"No matter how clearly one thinks, it is impossible to anticipate precisely the character of future conflict. The key is not to be so far off the mark that it becomes impossible to adjust once that character is revealed." -- Sir Michael Howard


AMCOM Public Affairs

Undaunted by looming winter weather, AMCOM commander Maj. Gen. Jim Richardson opened his command's 17th annual Industry Days event by saying, "I am a simple Soldier," on Feb. 24 in Bob Jones Auditorium.

Gathering AMCOM's top war-fighter support partners, Richardson emphasized the importance of teaming and partnership as he unveiled the path that the command will take toward 2025.

Following the commander's introduction, attendees gathered with key leaders to address the responsive mutual cooperation, requirements and optimized enabling readiness sustainment capabilities that will be needed by the materiel enterprise for weapon system life cycle management over the next 10 years.

"It's been 17 years since I was a battalion commander, and it's because of you who are here today that I was able to be successful," Richardson said. "AMCOM's whole focus -- and number one priority -- is on the brigades, divisions and corps and enabling their readiness."

Mission, vision statements

"We have looked at the operational environment and arrived at a team-crafted mission and vision for the command," Richardson said. "It's our job to support the guy on the ground. That's why we are here, and that's why we exist."

The Aviation and Missile Command also centers in on Test Measurement and Diagnostic Equipment, in addition to its Aviation and Missile war fighter support.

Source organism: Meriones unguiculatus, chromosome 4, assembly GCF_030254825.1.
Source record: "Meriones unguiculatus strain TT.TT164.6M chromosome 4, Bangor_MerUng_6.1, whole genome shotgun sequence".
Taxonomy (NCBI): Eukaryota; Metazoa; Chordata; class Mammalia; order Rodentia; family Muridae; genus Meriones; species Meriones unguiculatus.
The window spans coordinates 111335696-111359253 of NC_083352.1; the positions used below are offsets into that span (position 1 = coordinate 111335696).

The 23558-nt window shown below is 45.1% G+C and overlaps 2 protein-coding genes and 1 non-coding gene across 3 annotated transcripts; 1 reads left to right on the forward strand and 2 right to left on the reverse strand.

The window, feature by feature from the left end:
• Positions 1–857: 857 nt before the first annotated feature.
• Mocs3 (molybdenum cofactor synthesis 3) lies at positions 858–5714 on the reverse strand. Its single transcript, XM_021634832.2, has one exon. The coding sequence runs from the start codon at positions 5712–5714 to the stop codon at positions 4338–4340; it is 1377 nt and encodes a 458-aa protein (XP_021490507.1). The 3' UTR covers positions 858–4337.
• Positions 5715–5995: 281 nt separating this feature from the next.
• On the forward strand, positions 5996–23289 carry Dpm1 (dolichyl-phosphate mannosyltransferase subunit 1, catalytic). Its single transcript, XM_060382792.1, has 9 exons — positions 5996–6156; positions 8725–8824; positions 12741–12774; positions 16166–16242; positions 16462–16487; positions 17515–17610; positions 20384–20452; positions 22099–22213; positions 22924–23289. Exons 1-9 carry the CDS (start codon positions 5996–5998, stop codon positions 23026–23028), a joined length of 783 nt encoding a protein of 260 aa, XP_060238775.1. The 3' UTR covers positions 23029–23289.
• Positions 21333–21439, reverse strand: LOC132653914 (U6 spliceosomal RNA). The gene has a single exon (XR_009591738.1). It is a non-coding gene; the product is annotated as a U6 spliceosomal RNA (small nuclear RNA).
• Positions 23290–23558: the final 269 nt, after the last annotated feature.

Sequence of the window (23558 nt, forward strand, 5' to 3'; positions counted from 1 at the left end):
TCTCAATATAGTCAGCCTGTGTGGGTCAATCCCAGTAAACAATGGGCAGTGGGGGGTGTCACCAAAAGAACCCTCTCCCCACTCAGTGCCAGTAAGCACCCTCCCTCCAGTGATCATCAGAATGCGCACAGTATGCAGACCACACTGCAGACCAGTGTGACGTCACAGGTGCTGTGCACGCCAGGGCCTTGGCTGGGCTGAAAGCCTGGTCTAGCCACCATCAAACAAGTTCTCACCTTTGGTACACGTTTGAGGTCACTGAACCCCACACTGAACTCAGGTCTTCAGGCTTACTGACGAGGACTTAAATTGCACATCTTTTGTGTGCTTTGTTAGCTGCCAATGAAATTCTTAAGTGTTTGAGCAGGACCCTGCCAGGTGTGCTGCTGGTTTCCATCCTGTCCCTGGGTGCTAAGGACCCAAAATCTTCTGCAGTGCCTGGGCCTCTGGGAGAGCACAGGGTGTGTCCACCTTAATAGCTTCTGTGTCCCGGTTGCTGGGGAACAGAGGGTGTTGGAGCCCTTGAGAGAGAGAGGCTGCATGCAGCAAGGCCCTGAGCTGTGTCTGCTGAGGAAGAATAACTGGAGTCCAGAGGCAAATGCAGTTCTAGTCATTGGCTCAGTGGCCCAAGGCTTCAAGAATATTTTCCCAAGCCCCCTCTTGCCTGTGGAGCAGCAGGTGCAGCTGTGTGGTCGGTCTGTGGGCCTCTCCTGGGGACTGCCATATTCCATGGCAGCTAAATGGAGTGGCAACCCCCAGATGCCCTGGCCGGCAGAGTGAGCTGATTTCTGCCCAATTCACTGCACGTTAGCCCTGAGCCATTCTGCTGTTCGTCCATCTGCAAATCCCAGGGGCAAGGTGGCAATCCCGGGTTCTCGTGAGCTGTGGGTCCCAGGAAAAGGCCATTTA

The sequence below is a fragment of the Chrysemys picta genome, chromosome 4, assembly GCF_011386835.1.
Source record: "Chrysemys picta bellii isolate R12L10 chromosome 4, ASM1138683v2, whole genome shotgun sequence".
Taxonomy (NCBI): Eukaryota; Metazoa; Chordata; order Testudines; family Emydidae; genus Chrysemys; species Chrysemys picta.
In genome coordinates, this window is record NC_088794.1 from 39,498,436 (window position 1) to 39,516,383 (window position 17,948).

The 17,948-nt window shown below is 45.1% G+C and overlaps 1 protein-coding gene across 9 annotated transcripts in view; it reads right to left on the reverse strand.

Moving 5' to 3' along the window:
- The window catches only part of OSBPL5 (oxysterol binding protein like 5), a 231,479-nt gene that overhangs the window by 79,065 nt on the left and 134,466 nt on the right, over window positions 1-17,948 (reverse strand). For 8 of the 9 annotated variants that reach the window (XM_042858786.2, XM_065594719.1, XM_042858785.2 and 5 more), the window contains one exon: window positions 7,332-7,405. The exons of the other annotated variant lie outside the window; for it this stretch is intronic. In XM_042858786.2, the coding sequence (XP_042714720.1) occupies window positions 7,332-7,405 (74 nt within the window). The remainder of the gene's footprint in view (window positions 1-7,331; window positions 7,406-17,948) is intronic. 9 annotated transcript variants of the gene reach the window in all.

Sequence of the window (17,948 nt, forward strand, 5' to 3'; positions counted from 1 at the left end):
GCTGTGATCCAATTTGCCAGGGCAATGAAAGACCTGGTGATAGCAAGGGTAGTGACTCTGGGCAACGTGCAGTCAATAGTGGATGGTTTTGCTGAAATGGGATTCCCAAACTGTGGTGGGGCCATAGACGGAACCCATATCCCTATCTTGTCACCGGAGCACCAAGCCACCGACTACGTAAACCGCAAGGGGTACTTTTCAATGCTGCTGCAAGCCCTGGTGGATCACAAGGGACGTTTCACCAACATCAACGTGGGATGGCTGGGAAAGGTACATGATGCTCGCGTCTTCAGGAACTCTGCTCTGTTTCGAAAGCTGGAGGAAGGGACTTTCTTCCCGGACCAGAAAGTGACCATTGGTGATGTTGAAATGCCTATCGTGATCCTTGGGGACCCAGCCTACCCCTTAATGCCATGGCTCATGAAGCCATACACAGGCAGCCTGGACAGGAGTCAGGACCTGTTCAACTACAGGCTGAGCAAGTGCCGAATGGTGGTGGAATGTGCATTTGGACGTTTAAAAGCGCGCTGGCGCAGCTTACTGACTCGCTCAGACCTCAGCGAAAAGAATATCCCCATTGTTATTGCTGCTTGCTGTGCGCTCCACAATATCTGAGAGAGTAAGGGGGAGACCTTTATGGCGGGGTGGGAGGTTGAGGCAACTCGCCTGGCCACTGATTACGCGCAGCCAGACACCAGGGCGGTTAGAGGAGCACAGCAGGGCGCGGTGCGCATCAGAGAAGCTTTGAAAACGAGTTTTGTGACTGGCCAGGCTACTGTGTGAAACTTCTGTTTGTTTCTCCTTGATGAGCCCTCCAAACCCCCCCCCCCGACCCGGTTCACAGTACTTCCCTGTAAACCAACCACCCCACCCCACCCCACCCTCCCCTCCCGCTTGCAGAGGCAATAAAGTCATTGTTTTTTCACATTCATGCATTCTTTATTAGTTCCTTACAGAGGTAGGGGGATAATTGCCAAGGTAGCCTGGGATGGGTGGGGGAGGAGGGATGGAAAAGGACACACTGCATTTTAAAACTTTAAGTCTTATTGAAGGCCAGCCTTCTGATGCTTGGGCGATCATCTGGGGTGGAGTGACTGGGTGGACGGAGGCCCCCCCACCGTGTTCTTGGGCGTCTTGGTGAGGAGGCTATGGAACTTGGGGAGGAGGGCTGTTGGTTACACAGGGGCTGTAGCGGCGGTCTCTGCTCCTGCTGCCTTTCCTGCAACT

"TMDE is a huge, no-fail mission for us," Richardson said. "In line with that, we are responsive across the board, not waiting for commanders to call us. We cannot wait for them to call us."

Current operations were highlighted during the two-day event, despite Arsenal weather-caused closures.

"If you look at the Africa mission, that was an aviation task force from the 101st Airborne Division at Fort Campbell, Kentucky," Richardson said. "We knew that they were going into an austere environment. We called the division commander first, we did not wait for him to call us.

"We are devoted to optimization. We have knobs and dials that we can turn to help units; our mission statement is very important."

Core competencies

The command's six core competencies include: Support to Acquisition; Sustainment Logistics; Organic Industrial Base; Field/Sustainment Maintenance; Calibration; and Security Assistance. The command intends to use these to provide sustainable readiness that, in 2025, produces the end state: flexible, agile, capability -- AMCOM postured to provide integrated, responsive, world class aviation, missile and TMDE logistics support to enable joint war fighter unit and equipment readiness.

"Toward that end, AMCOM is working to get requirement integration and synchronization across the aviation and missile enterprise right at the front end," Richardson said. "It's extremely important to get that done at the start of the life cycle. AMCOM wants to partner a lot more with industry, because we can't do things without you."

Eyes and ears forward

"We have to get it right up front," Richardson said. "Seventy percent of a weapon system cost is in sustainment. And that's why our Logistics Assistance Representatives are so important. My LAR in Operation Anaconda slept right beside me, and when he told me that my airplane was good to go, I got in it and flew it."

The goal is to do things better, more effectively and less expensively.

"The bottom line is that we can see the outcomes and we can see the end state," Richardson said. "We're going to be doing things a lot different in 2025 than we're doing right now, because we have to."